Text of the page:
See, the trick is you have to understand the bible and HJers understand it better than the other 38,000 sects of Xianity.
Faith is disdain for evidence, dismissal of reason, denial of logic, rejection of reality, contempt for truth.
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Re: What Can We Reasonably Infer About The Historical Jesus?

#24348  Postby archibald » May 04, 2012 7:16 am

Byron wrote:
So either yes, or work on your posts' clarity. As you like.


I meant 'cite' as in 'mention' not as in 'quote', Byers. Now that that's cleared up, I wonder if I can expect any comment of substance on the matter. Can you explain how a man could go from saying that the question of historicity is unanswerable in 2009 to saying that mythicists are nutters in 2012.

Byron wrote:Perhaps you can detail where & how my approach differs from those other folks you list. So we know that this is something more than divide and irritate.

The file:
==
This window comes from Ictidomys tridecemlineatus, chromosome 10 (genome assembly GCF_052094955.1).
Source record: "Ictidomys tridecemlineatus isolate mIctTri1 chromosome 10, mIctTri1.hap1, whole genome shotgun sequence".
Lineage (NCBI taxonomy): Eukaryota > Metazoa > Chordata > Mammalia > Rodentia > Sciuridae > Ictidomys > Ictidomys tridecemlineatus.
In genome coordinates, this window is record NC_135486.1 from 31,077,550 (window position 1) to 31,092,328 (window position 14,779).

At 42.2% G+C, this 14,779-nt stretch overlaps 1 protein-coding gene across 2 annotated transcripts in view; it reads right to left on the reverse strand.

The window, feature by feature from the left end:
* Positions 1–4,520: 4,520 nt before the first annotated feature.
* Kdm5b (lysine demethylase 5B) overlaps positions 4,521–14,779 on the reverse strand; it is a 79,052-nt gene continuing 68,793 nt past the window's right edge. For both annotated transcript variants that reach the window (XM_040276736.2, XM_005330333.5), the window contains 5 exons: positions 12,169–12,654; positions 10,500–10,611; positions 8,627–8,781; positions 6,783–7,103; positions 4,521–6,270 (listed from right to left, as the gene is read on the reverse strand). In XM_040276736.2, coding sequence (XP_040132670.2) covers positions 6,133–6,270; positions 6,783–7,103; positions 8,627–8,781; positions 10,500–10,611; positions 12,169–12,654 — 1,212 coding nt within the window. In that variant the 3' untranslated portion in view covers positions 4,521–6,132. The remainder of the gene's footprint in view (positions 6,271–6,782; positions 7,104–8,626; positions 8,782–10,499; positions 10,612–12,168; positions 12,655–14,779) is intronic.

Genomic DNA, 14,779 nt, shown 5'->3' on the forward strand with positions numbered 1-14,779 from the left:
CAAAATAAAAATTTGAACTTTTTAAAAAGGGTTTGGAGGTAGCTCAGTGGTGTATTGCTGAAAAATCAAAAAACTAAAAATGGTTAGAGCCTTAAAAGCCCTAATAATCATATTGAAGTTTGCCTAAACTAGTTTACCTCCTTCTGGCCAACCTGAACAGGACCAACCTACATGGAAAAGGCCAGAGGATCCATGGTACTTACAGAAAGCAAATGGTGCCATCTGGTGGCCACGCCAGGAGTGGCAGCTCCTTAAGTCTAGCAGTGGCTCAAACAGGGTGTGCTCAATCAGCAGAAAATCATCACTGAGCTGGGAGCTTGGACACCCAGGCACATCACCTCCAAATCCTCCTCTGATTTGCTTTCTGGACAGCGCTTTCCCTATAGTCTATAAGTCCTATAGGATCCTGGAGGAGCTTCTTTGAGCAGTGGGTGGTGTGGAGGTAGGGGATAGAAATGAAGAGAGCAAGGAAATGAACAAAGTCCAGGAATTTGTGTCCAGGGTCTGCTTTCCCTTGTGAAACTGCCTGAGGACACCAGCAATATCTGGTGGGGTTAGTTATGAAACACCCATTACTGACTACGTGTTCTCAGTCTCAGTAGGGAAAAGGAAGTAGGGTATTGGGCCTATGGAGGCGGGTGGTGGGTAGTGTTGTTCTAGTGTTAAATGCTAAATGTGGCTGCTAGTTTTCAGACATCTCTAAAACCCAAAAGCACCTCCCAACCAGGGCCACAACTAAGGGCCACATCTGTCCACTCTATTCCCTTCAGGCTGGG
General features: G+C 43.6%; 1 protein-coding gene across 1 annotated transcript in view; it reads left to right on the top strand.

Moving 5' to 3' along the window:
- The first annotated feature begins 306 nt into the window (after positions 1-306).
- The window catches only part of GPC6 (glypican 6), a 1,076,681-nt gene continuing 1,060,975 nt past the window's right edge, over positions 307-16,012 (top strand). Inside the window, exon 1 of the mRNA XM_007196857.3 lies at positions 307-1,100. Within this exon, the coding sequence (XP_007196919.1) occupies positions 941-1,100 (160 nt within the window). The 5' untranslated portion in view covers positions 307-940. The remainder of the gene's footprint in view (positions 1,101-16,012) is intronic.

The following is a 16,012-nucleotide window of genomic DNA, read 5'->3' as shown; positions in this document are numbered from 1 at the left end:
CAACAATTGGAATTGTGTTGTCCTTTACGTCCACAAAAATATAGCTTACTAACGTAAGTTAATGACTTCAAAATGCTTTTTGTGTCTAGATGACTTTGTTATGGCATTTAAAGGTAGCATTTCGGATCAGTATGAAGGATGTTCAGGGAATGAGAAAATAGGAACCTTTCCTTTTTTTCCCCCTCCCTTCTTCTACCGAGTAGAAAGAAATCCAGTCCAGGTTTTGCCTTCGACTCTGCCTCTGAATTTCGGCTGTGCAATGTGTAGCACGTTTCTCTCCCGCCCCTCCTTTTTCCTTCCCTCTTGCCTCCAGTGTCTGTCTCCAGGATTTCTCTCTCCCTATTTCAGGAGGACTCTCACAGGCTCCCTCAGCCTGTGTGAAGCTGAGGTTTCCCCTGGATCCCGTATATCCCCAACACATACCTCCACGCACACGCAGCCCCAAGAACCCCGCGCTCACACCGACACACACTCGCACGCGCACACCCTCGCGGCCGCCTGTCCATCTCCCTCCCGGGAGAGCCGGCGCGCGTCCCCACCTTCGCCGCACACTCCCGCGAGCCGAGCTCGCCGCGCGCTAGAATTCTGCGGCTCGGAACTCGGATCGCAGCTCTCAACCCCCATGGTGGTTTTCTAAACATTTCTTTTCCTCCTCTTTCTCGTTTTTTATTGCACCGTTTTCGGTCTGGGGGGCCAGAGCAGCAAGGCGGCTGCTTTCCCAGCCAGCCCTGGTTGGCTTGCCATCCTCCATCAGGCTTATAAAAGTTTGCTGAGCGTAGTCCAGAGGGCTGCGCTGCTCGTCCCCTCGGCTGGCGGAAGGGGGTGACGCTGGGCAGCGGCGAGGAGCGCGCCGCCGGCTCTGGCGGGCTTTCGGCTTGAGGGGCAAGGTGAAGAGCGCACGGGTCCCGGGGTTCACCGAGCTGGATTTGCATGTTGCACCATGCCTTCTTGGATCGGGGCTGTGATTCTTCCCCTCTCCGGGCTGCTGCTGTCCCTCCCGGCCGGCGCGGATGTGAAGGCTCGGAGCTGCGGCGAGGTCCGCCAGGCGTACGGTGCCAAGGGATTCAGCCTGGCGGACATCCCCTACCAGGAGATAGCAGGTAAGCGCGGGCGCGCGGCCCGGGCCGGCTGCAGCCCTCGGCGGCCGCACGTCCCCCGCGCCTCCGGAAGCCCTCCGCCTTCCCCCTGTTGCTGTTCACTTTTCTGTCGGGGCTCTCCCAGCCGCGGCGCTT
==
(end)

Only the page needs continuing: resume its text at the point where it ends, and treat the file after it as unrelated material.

No, you're right. I can't detail it. It wasn't just an honest comment on your apparent need to trash your non-preferred view. I was employing a divide and irritate strategy, as you correctly infer. You caught me red handed there. Sheesh, I slammed into the buffers on that non-starter.
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Re: What Can We Reasonably Infer About The Historical Jesus?

#24349  Postby archibald » May 04, 2012 8:21 am

proudfootz wrote:

I guess it doesn't matter if the methodology of bible students gets diametrically opposite results from the same 'evidence' so long as the bible is upheld as history.